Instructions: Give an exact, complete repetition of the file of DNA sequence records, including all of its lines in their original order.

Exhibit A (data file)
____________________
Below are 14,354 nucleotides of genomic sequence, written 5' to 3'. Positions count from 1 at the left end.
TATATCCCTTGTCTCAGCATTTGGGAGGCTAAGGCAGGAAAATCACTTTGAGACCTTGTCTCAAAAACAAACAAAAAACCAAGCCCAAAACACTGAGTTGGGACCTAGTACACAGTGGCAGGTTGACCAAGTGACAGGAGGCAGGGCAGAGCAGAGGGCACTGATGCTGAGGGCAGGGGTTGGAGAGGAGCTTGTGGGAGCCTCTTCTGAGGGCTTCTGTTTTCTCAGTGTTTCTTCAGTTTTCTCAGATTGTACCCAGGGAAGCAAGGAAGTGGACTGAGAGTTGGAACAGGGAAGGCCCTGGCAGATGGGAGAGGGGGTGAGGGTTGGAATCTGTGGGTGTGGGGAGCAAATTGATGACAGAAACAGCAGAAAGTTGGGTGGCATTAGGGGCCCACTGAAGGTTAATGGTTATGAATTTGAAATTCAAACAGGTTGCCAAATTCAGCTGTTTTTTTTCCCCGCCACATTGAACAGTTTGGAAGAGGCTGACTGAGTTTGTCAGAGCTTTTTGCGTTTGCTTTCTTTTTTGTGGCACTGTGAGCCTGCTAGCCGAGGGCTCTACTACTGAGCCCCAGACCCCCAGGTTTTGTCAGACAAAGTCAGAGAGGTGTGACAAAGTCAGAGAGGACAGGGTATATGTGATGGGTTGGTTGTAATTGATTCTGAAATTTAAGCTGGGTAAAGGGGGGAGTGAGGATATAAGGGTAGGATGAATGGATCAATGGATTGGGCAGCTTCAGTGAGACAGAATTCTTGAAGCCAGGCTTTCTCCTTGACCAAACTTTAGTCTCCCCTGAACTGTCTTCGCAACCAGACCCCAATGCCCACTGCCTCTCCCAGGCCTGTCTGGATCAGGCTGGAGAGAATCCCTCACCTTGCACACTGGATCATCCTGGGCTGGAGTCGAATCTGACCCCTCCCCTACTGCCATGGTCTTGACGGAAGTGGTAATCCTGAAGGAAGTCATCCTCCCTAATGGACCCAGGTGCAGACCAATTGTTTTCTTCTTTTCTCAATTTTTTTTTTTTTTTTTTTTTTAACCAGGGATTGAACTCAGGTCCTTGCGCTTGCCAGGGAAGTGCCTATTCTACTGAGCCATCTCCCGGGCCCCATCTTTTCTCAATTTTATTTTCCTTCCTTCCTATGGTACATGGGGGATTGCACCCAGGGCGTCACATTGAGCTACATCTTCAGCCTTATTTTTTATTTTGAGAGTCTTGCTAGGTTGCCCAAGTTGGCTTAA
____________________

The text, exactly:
Below are 14,354 nucleotides of genomic sequence, written 5' to 3'. Positions count from 1 at the left end.
TATATCCCTTGTCTCAGCATTTGGGAGGCTAAGGCAGGAAAATCACTTTGAGACCTTGTCTCAAAAACAAACAAAAAACCAAGCCCAAAACACTGAGTTGGGACCTAGTACACAGTGGCAGGTTGACCAAGTGACAGGAGGCAGGGCAGAGCAGAGGGCACTGATGCTGAGGGCAGGGGTTGGAGAGGAGCTTGTGGGAGCCTCTTCTGAGGGCTTCTGTTTTCTCAGTGTTTCTTCAGTTTTCTCAGATTGTACCCAGGGAAGCAAGGAAGTGGACTGAGAGTTGGAACAGGGAAGGCCCTGGCAGATGGGAGAGGGGGTGAGGGTTGGAATCTGTGGGTGTGGGGAGCAAATTGATGACAGAAACAGCAGAAAGTTGGGTGGCATTAGGGGCCCACTGAAGGTTAATGGTTATGAATTTGAAATTCAAACAGGTTGCCAAATTCAGCTGTTTTTTTTCCCCGCCACATTGAACAGTTTGGAAGAGGCTGACTGAGTTTGTCAGAGCTTTTTGCGTTTGCTTTCTTTTTTGTGGCACTGTGAGCCTGCTAGCCGAGGGCTCTACTACTGAGCCCCAGACCCCCAGGTTTTGTCAGACAAAGTCAGAGAGGTGTGACAAAGTCAGAGAGGACAGGGTATATGTGATGGGTTGGTTGTAATTGATTCTGAAATTTAAGCTGGGTAAAGGGGGGAGTGAGGATATAAGGGTAGGATGAATGGATCAATGGATTGGGCAGCTTCAGTGAGACAGAATTCTTGAAGCCAGGCTTTCTCCTTGACCAAACTTTAGTCTCCCCTGAACTGTCTTCGCAACCAGACCCCAATGCCCACTGCCTCTCCCAGGCCTGTCTGGATCAGGCTGGAGAGAATCCCTCACCTTGCACACTGGATCATCCTGGGCTGGAGTCGAATCTGACCCCTCCCCTACTGCCATGGTCTTGACGGAAGTGGTAATCCTGAAGGAAGTCATCCTCCCTAATGGACCCAGGTGCAGACCAATTGTTTTCTTCTTTTCTCAATTTTTTTTTTTTTTTTTTTTTTAACCAGGGATTGAACTCAGGTCCTTGCGCTTGCCAGGGAAGTGCCTATTCTACTGAGCCATCTCCCGGGCCCCATCTTTTCTCAATTTTATTTTCCTTCCTTCCTATGGTACATGGGGGATTGCACCCAGGGCGTCACATTGAGCTACATCTTCAGCCTTATTTTTTATTTTGAGAGTCTTGCTAGGTTGCCCAAGTTGGCTTAA